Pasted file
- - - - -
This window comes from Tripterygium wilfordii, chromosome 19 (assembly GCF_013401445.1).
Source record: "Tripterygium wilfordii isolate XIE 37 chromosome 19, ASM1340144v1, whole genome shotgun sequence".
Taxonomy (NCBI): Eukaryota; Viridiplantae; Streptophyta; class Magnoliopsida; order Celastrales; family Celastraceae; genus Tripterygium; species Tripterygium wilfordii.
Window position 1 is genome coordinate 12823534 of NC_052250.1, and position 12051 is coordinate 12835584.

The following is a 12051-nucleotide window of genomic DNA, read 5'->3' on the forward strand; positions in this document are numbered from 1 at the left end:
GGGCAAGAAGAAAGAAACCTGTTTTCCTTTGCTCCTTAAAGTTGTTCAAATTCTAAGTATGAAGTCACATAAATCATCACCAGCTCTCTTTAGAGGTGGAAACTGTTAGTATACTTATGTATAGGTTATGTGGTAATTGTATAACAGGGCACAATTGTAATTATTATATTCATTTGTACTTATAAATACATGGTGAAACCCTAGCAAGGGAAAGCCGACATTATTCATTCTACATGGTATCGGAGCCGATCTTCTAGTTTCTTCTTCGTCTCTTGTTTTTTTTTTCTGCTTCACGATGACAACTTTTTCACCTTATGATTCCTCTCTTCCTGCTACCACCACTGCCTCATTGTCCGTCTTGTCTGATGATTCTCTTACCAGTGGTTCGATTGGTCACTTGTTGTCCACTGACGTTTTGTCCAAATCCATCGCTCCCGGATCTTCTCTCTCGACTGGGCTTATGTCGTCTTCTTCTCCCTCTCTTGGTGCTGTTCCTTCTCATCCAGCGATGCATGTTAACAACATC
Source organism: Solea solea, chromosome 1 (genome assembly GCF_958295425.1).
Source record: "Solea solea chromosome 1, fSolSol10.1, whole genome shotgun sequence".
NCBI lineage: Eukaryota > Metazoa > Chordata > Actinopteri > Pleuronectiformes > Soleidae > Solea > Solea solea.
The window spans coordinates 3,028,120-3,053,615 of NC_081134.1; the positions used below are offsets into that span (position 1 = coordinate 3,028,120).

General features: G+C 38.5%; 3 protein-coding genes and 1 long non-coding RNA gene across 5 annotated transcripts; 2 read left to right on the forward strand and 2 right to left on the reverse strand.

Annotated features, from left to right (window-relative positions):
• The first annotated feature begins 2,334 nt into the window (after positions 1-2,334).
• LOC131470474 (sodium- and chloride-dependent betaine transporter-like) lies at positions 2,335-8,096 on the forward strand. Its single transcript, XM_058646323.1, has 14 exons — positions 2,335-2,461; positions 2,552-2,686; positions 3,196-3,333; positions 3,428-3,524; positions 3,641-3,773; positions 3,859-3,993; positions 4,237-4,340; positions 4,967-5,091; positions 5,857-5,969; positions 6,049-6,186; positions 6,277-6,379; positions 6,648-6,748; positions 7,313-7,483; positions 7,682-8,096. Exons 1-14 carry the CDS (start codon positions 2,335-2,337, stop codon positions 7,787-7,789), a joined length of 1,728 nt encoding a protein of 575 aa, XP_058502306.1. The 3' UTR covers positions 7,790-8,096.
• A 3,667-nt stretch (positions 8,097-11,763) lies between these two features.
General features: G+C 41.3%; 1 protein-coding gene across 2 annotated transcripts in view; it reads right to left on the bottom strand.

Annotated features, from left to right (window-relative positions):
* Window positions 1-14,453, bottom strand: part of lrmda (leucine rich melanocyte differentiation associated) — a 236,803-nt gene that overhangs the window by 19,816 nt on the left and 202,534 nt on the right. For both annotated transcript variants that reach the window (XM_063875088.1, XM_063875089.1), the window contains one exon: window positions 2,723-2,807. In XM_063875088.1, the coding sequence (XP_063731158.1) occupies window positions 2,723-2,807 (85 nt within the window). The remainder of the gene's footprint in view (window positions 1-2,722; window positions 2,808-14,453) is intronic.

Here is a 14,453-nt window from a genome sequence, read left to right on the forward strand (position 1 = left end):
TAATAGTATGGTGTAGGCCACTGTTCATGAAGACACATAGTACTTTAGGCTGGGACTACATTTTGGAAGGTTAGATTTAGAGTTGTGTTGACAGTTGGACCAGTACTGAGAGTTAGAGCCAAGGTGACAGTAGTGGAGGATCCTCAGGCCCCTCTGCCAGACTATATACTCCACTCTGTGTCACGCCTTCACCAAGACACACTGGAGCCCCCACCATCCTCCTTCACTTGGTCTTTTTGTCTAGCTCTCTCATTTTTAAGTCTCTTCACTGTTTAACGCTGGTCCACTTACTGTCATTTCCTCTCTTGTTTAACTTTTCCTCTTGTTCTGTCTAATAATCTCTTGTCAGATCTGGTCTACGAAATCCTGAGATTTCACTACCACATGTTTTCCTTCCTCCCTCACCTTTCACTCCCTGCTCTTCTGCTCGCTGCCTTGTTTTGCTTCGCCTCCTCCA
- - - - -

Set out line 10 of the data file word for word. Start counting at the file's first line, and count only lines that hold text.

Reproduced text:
The window spans coordinates 3,028,120-3,053,615 of NC_081134.1; the positions used below are offsets into that span (position 1 = coordinate 3,028,120).